Blogs > Jim Collins' Editor's Notebook

Jim Collins is editor emeritus of The News-Herald and also serves as executive in residence at Lakeland Community College. His popular weekly column appears each Sunday in Comment in The News-Herald.

Friday, May 25, 2012

Happy times at McKinley flood back at closing

When they tear down one of your cherished school buildings, it’s like a death in the family.

That’s the message I got from Managing Editor Laura Kessel in her column a week ago because of the strong feelings she held for Roosevelt Elementary in Euclid. It must have been a pretty good school, because she turned out well.

Now they’re going to apply the headache ball, as former City Editor Ed Bell insisted on calling a wrecking ball, to one of my former schools, and it really does hurt.

McKinley Elementary School, on the north end of Lost Nation Road, walking distance from Lake Shore Boulevard, will soon bite the dust for economic reasons, and a lot of people with fond remembrances of the school showed up for a farewell party the other day.

I couldn’t go because I was booked for the big Fine Arts gala at the same time, but my brother said he got there early and still had to park way up the road because of the huge turnout. He reported the building was opened in 1921.

There was another big party there 20 years ago, and I have the evidence to prove it. I have on my office wall a beautiful walnut plaque with a gold key (it looks like gold) and an inscription that says, “This key to McKinley Elementary School is presented to alumnus Jim Collins, May  28, 1992.”

Stuff like that you hang on to. You never get tired of looking at it.

I attended McKinley for the better part of the eighth grade, but remember so much about it and have so many fond memories that it seems I spent years there.

I started eighth grade at Browning Elementary in Willoughby. After the first week of school in September I was run over by a drunk driver in front of the old Willoby Theater, now the Masonic Temple, and suffered a broken pelvis.

Meanwhile, our family moved to North Willoughby, known at the time as Willobee, and spent about six weeks recovering from the fracture.

My uncle bought me a small radio, and I listened to soap operas all afternoon. Then, it was off to McKinley, where I made a lot of new friends and finished eighth grade before taking the bus up Lost Nation to Willoughby Union High, where I was to spend the next four years.

The principal at McKinley was Minton Blauch, and I think he also taught shop, although I am not sure of that. Dick Stone, one of my classmates, would probably know. He’s good on details.

We had a pretty decent softball team at McKinley with some very good players, including Dick, Dan Alexander, Whitey Christensen, Don Krasovec, Hank Borsic, one of the Hollingshead brothers and others I don’t recall.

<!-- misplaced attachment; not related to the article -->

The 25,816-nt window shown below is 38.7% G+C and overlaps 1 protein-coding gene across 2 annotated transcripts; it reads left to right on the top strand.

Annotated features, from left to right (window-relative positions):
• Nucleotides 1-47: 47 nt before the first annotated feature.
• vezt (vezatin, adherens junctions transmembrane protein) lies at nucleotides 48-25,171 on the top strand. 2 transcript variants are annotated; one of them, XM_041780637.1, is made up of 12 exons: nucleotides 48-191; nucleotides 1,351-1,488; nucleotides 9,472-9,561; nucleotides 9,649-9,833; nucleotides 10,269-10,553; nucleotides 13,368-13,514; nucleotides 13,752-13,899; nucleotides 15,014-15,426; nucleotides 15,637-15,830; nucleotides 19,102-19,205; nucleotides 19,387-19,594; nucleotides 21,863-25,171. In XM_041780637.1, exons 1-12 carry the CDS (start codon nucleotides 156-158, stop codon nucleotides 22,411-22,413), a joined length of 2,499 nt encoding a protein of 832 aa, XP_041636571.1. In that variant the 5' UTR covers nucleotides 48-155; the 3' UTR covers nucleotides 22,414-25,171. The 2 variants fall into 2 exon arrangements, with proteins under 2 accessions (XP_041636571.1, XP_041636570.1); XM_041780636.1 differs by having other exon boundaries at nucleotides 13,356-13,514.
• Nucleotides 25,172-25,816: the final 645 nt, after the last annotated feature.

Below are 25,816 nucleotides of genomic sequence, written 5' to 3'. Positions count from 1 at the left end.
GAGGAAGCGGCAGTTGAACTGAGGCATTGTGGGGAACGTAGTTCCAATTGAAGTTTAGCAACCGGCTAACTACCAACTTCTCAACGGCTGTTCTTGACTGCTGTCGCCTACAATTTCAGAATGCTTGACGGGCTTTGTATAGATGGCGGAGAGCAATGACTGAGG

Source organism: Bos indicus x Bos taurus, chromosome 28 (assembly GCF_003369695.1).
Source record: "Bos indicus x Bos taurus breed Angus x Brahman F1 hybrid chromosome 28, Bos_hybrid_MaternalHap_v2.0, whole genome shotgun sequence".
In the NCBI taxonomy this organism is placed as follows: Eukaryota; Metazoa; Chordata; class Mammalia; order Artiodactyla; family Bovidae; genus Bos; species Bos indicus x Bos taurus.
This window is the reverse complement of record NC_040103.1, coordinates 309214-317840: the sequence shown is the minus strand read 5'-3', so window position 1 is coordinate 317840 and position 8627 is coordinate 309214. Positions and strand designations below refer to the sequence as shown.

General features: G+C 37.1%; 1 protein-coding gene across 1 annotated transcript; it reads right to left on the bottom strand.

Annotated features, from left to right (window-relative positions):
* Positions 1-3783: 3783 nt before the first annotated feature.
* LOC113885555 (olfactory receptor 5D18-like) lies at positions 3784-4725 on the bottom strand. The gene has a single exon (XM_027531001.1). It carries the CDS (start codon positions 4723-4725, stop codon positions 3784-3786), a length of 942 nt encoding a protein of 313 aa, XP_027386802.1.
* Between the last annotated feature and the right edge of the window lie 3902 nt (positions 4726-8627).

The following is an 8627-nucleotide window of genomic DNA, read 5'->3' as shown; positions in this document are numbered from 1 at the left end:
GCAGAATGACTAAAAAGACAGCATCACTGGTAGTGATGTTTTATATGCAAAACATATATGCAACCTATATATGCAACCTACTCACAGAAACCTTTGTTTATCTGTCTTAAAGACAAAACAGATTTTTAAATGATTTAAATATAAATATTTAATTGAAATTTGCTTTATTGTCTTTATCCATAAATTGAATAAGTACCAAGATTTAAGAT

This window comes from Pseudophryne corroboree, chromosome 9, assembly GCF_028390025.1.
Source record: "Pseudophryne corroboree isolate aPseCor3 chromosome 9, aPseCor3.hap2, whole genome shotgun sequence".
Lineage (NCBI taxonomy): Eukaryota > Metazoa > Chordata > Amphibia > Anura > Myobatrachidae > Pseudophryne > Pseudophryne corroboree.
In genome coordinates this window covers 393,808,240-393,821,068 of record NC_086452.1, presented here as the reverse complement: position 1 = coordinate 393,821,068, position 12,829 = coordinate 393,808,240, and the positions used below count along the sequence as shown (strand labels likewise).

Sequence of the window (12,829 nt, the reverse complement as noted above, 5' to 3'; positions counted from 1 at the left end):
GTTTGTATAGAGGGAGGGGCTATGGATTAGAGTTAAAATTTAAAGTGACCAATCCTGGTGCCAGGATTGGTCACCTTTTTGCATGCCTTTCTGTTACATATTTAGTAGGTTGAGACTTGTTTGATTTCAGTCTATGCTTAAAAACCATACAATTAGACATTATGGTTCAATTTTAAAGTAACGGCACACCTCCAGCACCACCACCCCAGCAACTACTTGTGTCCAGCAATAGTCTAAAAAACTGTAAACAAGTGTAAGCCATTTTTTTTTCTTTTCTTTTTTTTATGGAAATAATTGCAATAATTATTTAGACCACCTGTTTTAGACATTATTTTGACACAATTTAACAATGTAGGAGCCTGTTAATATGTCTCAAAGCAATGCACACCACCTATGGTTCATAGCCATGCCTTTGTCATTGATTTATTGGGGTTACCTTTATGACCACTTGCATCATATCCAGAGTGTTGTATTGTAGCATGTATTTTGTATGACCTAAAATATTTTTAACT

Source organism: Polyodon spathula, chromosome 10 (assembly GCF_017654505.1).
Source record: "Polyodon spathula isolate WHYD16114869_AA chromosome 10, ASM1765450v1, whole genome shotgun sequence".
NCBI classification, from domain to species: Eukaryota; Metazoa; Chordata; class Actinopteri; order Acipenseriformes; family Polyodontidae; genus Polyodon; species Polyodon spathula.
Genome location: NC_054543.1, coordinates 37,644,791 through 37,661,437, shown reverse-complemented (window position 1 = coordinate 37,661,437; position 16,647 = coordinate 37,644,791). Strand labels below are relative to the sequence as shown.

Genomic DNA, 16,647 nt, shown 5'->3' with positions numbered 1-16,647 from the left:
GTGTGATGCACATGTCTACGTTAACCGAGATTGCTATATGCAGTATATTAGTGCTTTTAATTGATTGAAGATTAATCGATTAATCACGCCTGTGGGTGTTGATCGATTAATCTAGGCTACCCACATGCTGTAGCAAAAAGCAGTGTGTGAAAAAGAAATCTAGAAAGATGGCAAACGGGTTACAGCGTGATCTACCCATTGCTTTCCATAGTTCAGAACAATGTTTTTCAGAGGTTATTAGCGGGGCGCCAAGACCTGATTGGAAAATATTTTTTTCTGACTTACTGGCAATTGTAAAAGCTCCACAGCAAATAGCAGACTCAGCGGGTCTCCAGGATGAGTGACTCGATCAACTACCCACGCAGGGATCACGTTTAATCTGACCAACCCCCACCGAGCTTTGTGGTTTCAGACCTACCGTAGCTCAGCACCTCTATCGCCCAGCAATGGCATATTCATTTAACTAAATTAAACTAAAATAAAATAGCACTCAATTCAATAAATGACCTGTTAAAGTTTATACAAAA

During the spring of 1942, three New York Yankees visited us at McKinley. I guess it was a goodwill tour. Our visitors were Red Rolfe, Johnny Murphy and Joe Gordon. I knew of them very well because I was a huge baseball fan.

We played a little softball on the diamond behind the school, and Joe Gordon hit one of Whitey Christensen’s fastballs farther than I had ever seen a softball hit.

I don’t know if it went over the school or not, but at least it went pretty far back on the roof. Joe later starred for the Indians in the 1948 World Series.

We played a lot of football at McKinley too — on the front lawn, which hasn’t seen a blade of grass in years. It was converted into a paved parking lot a long time ago. It’s pretty tough playing football on asphalt, even when there are no cars in the way.

We played the other schools in the district in softball (Browning, Roosevelt, Longfellow and Garfield — I don’t remember playing Lincoln) and we also played Kirtland.

We played the same schools in basketball, with mostly the same guys as softball getting most of the playing time.

Dan Alexander was our best player, and Carl Cornwall and I alternated as the “sixth man” — the first substitute off the bench and a designation made famous by John Havlicek of Ohio State and the Boston Celtics.

Carl and I weren’t quite up to Havlicek’s level. I never cared for basketball because the other guys were bigger than I, and they never passed me the ball.

But those were happy, carefree days at McKinley.

I made spending money by raking leaves for two bits an hour at the home of an insurance man, Noyes Gallup, and by carrying pop cases upstairs at Charlie Gull’s at the corner of Lake Shore and Lost Nation, where the beautiful Sally Osborne worked behind the soda fountain.

And I remember exactly where I was when the Japanese bombed Pearl Harbor when I was in eighth grade.

Except I wasn’t in school that day. It was a Sunday.



Post a Comment

Subscribe to Post Comments [Atom]

<< Home